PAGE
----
I worked on North Korea issues when I was on the National Security Council in the Clinton White House. I actually travelled there in 1995 at the height of the famine. And if you asked me then if I ever could have imagined myself living in North Korea, I would have thought you were completely nuts. The most prominent was how much anti-Americanism there was all over the country, because the propaganda is everywhere. And you really felt like you were kind of in a hostile environment.

 

I moved back there in 2004-5 and was the head of the World Food Programme and the Humanitarian Coordinator. And it was just the opposite when I lived there. I mean, people were extraordinarily kind and gracious. You know, it was rigid, it was difficult from the perspective of mounting an operation because everything was scripted. And, if you wanted to travel outside of Pyongyang, you had to plan it a month in advance, so you didn't have, the kind of random access to sites that you would normally have to do monitoring missions. And that was always an issue. But we had seven offices, field offices at the time. So, I was able to travel very extensively around the country.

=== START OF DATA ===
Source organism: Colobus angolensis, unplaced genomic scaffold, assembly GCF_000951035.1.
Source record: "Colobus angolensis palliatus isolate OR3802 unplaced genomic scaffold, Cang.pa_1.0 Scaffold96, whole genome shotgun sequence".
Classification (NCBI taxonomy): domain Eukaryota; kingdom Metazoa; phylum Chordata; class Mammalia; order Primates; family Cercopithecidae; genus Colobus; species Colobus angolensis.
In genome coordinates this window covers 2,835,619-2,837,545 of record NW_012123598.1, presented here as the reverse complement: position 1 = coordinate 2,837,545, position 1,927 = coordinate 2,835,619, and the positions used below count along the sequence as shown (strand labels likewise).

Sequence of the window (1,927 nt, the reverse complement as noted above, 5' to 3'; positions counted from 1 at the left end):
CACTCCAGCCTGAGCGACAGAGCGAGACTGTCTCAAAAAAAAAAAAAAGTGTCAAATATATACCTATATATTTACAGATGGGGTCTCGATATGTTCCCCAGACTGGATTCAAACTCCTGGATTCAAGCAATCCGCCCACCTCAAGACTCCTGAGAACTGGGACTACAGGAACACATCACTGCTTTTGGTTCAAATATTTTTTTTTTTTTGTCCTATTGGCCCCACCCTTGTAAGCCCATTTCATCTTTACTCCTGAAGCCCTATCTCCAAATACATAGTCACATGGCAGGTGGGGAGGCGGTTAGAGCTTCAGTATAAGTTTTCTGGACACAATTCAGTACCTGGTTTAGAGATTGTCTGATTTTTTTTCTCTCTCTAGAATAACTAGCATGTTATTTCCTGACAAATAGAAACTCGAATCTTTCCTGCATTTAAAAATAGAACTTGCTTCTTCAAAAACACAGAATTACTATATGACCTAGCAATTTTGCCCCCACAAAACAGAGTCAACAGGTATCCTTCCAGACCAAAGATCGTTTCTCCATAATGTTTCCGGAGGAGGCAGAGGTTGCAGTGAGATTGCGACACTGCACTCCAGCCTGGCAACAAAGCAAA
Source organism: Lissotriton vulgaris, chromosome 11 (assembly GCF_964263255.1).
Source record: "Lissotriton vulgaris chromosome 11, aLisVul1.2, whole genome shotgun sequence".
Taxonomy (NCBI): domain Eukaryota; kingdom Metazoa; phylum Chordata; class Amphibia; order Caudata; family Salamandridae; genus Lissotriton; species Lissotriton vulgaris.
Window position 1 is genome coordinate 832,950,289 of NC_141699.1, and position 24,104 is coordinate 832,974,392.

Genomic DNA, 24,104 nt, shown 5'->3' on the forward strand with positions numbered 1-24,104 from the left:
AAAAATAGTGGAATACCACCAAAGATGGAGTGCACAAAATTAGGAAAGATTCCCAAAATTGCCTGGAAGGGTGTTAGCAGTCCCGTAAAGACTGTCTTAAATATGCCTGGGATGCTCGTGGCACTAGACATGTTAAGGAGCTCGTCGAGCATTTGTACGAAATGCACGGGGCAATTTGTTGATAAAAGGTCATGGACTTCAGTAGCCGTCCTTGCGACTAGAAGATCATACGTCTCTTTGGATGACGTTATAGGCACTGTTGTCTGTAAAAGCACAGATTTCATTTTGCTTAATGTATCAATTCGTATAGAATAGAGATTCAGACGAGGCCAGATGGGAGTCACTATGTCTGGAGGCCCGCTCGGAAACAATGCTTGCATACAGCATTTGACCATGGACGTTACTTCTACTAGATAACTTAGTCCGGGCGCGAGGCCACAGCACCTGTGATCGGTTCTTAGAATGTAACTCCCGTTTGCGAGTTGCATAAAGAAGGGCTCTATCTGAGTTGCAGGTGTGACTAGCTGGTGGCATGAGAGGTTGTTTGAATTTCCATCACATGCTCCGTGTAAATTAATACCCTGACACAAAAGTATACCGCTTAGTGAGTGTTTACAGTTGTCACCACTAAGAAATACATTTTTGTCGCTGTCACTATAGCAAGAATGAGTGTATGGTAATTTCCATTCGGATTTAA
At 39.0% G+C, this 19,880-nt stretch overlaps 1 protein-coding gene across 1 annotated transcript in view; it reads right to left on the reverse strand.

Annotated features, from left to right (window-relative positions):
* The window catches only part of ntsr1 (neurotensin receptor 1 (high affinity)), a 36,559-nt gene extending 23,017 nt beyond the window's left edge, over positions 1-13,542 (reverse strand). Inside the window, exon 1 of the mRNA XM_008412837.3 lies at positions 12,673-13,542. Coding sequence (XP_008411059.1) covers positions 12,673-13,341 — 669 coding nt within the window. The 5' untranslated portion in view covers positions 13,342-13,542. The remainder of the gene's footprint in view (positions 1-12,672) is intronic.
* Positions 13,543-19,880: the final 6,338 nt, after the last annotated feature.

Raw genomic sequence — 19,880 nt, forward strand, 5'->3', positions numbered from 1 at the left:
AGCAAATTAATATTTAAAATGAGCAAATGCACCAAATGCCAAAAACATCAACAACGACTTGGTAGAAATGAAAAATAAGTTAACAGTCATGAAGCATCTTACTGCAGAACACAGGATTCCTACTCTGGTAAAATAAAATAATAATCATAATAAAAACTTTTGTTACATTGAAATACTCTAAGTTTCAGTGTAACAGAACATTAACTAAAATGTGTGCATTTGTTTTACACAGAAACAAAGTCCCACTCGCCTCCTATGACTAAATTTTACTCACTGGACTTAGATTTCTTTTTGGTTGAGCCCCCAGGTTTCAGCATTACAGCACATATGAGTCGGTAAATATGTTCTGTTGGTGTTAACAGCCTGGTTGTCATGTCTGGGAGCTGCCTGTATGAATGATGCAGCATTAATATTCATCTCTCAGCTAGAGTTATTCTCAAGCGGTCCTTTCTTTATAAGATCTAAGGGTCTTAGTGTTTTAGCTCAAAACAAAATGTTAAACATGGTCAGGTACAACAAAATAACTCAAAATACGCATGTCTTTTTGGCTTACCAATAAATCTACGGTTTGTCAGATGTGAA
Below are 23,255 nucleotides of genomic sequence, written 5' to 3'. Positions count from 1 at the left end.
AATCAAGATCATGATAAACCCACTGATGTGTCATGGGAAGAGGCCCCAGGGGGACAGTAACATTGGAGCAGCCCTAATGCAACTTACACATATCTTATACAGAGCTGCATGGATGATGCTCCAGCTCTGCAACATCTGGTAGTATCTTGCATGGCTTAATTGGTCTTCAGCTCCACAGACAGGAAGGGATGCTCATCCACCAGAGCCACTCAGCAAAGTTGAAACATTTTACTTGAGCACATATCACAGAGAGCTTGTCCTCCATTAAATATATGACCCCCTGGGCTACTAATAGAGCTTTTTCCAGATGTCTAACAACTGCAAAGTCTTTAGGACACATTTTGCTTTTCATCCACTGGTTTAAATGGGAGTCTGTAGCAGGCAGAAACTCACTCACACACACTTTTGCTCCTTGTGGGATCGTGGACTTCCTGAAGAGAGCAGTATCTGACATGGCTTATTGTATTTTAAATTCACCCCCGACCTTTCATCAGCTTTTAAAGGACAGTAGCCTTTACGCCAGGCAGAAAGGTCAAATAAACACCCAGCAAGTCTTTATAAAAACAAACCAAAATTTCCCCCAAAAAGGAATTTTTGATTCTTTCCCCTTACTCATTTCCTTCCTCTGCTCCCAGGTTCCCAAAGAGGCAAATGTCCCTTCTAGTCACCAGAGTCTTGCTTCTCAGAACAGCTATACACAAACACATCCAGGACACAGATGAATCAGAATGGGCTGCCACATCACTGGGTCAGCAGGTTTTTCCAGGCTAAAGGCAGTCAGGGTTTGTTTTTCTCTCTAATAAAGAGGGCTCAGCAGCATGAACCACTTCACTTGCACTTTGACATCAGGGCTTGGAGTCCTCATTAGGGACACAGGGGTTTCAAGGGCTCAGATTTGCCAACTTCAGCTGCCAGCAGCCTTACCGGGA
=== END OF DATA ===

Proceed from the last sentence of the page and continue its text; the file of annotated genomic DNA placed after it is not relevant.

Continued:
One of the things that I discovered was it's an incredibly beautiful country. There's a lot of natural beauty. You know, it's on the sea. I'd even tried to, to surf there, which they wouldn't allow me to do -- they told me there were, there were mines on the beach and in the water. There was one snow storm in Pyongyang where I hooked a tow strap up to the back of our car and I snowboarded through the streets of Pyongyang. So, they knew I was a snowboarder, so they arranged for me to go snowboarding with their national team. I don't know if snowboarding through the streets was a great thing because I'm the last American that they've ever allowed to, to live there officially. So, I think I did such a good job that they won't let it any more Americans lived there.

 

Melissa Fleming 22:41

Describe why you were there. I believe there was a famine.